In today’s society, as we read the Code of Hammurabi and The Book of the Dead, the initial reaction is to think that these laws are silly and that most of them are naturally engrained in our minds.  To the people of Egypt and Mesopotamia; these laws were put in place because the thought of being violent towards one another or hurting a child was something that could happen.  The Code of Hammurabi and The Book of the Dead may seem quite different in their appearance, but as one looks deeper into each of the laws, they see that these codes had the same basis and many of the same laws.  The overall theme of control was prevalent in these two codes and this was achieved by having a punishment offered to those who chose to break the laws. Although the punishments, especially in the Code of Hammurabi, seem harsh they worked to keep the civilizations of Egypt and Mesopotamia controlled.  The codes worked to establish control within these growing civilizations and to ensure that property, the earth, the food and other people were treated with respect. 

Kishlansky, Mark. The Book of the Dead: Sources of World History. Massachusetts: Wadsworth,
Kishansky, Mark. The Code of Hammurabi: Sources of World History. Massachusetts:
Wadsworth, 2007.

[1] Mark, Kishlansky. Code of Hammurabi: Sources of World History. Massachusetts: Wadsworth, 2007. 29-32.
[2] Mark, Kishlansky. The Book of the Dead: Sources of World History. Massachusetts: Wadsworth, 2007. 33-36.
[3] Kishlansky. The Book of the Dead. 35.
[4] IBID, 33.
[5] Kishlanksy. Code of Hammurabi. 32.
[6] Kishlansky. The Book of the Dead. 33.

In Favor of a Tiger
By Tawni Miller

“…a woman, though born like a mouse may, it is feared, become a tiger,” this statement is made by Pan Chao in her written work, Lessons for Women. [1] When one thinks of a woman who is “like a mouse,” qualities like quiet, small and defenseless come to mind. Then one may, in contrast, assign qualities like fierce, strong, and independent to a woman in the likeness of a tiger. The United States culture we are submerged in today would most certainly be in favor of the latter. However, it is clear that in the context of this quote independent women were something to be “feared.”  History shows us that fear is, more often than not, a reaction to something unfamiliar. Indeed, many ancient societies were unaccustomed to the thought of powerful females. This paper will discuss four documents: Precepts of Social Life, Code, Lessons for Women, and The Republic, which demonstrate to what degree women were estranged to independence. These documents, although differing in origin and intent, all portray cultural concepts that oppress the female sex through their objectification and slander of mental ability.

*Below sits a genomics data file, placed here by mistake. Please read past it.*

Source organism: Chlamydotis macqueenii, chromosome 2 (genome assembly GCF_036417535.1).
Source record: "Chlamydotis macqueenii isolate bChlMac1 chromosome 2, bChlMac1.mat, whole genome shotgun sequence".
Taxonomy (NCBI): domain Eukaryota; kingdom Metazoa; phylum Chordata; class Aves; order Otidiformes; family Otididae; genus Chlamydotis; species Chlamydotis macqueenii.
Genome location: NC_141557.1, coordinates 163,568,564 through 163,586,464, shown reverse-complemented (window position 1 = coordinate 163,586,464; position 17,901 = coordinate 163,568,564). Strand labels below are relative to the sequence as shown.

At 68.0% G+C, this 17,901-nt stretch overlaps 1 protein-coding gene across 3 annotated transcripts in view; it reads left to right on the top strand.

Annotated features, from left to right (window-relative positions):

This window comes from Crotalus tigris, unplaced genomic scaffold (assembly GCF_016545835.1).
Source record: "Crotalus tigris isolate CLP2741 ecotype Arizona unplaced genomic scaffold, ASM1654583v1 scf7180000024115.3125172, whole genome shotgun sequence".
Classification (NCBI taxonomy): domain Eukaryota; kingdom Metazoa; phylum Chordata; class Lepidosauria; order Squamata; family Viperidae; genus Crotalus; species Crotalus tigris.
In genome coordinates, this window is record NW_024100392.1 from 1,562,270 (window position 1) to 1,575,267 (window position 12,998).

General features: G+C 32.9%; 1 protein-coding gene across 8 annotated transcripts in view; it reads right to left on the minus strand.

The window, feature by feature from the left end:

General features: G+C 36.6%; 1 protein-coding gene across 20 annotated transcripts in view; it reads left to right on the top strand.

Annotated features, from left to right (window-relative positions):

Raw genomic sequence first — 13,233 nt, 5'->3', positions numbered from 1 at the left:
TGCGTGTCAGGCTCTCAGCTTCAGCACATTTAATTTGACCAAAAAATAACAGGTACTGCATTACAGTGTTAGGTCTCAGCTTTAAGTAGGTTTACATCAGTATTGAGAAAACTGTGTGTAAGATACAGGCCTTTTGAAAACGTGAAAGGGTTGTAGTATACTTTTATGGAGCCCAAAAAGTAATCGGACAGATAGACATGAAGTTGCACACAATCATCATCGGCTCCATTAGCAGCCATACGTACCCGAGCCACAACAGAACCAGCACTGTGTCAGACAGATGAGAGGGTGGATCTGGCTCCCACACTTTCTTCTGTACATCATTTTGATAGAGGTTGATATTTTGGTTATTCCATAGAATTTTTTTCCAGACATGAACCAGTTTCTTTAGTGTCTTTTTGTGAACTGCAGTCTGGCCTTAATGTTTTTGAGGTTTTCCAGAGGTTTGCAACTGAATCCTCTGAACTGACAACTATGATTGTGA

Precepts of Social Life is, more or less a conduct book. It was written by YUAN TS’AI around the year 1178 C.E. in Asia. It is clearly intended to encourage men to take care of women. In a positive light this book does attempt to sympathize with women. However, the author’s view of women is condescending and is extremely misguided. He discusses the importance of mental support for a woman to be provided by her son or grandson as she ages and the difficulties she faces when attempting to handle her finances without help. It is evident that he is proud of himself for defending these frail women he describes.[2]  
The Code of Justinian I was introduced by Byzantine emperor, Justinian I, in 529 C.E and was enforced until 565C.E. Justinian, himself, was born a peasant, but his uncle after working his way up in the military was eventually made emperor. This uncle had no heir and decided Justinian would fill this role.  Justinian, after inheriting the role of emperor, focused on two goals. These goals were to expand his borders and reform the civil administration. He was most successful in reforming the civil administration. A great deal of contradicting laws existed when Justinian took over and Code was written in order to eliminate these contradictions.  The excerpt present in Mark A. Kishlansky’s Sources of World History deals specifically with laws regarding women in relations to marriage, divorce, and adultery.[3]